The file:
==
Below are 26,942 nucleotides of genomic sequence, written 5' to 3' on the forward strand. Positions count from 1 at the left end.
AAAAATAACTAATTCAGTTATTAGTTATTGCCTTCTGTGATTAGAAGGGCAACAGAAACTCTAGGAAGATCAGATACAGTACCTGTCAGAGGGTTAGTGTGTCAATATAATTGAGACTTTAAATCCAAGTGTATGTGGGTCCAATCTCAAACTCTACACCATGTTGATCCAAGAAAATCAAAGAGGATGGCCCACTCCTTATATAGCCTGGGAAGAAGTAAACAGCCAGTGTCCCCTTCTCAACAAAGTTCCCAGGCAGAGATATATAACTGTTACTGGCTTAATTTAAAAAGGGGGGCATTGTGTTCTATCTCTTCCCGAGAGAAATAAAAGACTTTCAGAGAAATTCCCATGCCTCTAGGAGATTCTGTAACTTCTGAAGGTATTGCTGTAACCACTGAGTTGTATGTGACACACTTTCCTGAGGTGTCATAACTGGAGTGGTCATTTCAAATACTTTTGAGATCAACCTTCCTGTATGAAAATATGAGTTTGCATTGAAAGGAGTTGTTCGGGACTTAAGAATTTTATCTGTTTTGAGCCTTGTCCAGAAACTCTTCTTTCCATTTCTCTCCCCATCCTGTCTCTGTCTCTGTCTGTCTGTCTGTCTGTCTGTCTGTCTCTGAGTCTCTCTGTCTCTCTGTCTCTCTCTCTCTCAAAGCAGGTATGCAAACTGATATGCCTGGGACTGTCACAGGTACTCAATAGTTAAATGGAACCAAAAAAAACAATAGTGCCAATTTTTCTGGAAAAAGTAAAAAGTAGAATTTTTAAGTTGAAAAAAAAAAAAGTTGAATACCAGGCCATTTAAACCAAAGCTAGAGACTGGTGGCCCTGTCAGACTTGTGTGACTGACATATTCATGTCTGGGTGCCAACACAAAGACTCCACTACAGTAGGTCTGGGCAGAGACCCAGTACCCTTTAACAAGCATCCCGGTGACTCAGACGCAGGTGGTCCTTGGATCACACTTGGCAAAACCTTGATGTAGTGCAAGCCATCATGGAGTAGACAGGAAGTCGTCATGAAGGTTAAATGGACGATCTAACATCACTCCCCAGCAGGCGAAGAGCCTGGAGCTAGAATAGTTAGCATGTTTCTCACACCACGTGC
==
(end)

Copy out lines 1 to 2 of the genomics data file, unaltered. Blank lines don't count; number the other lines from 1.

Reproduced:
Below are 26,942 nucleotides of genomic sequence, written 5' to 3' on the forward strand. Positions count from 1 at the left end.
AAAAATAACTAATTCAGTTATTAGTTATTGCCTTCTGTGATTAGAAGGGCAACAGAAACTCTAGGAAGATCAGATACAGTACCTGTCAGAGGGTTAGTGTGTCAATATAATTGAGACTTTAAATCCAAGTGTATGTGGGTCCAATCTCAAACTCTACACCATGTTGATCCAAGAAAATCAAAGAGGATGGCCCACTCCTTATATAGCCTGGGAAGAAGTAAACAGCCAGTGTCCCCTTCTCAACAAAGTTCCCAGGCAGAGATATATAACTGTTACTGGCTTAATTTAAAAAGGGGGGCATTGTGTTCTATCTCTTCCCGAGAGAAATAAAAGACTTTCAGAGAAATTCCCATGCCTCTAGGAGATTCTGTAACTTCTGAAGGTATTGCTGTAACCACTGAGTTGTATGTGACACACTTTCCTGAGGTGTCATAACTGGAGTGGTCATTTCAAATACTTTTGAGATCAACCTTCCTGTATGAAAATATGAGTTTGCATTGAAAGGAGTTGTTCGGGACTTAAGAATTTTATCTGTTTTGAGCCTTGTCCAGAAACTCTTCTTTCCATTTCTCTCCCCATCCTGTCTCTGTCTCTGTCTGTCTGTCTGTCTGTCTGTCTGTCTCTGAGTCTCTCTGTCTCTCTGTCTCTCTCTCTCTCAAAGCAGGTATGCAAACTGATATGCCTGGGACTGTCACAGGTACTCAATAGTTAAATGGAACCAAAAAAAACAATAGTGCCAATTTTTCTGGAAAAAGTAAAAAGTAGAATTTTTAAGTTGAAAAAAAAAAAAGTTGAATACCAGGCCATTTAAACCAAAGCTAGAGACTGGTGGCCCTGTCAGACTTGTGTGACTGACATATTCATGTCTGGGTGCCAACACAAAGACTCCACTACAGTAGGTCTGGGCAGAGACCCAGTACCCTTTAACAAGCATCCCGGTGACTCAGACGCAGGTGGTCCTTGGATCACACTTGGCAAAACCTTGATGTAGTGCAAGCCATCATGGAGTAGACAGGAAGTCGTCATGAAGGTTAAATGGACGATCTAACATCACTCCCCAGCAGGCGAAGAGCCTGGAGCTAGAATAGTTAGCATGTTTCTCACACCACGTGC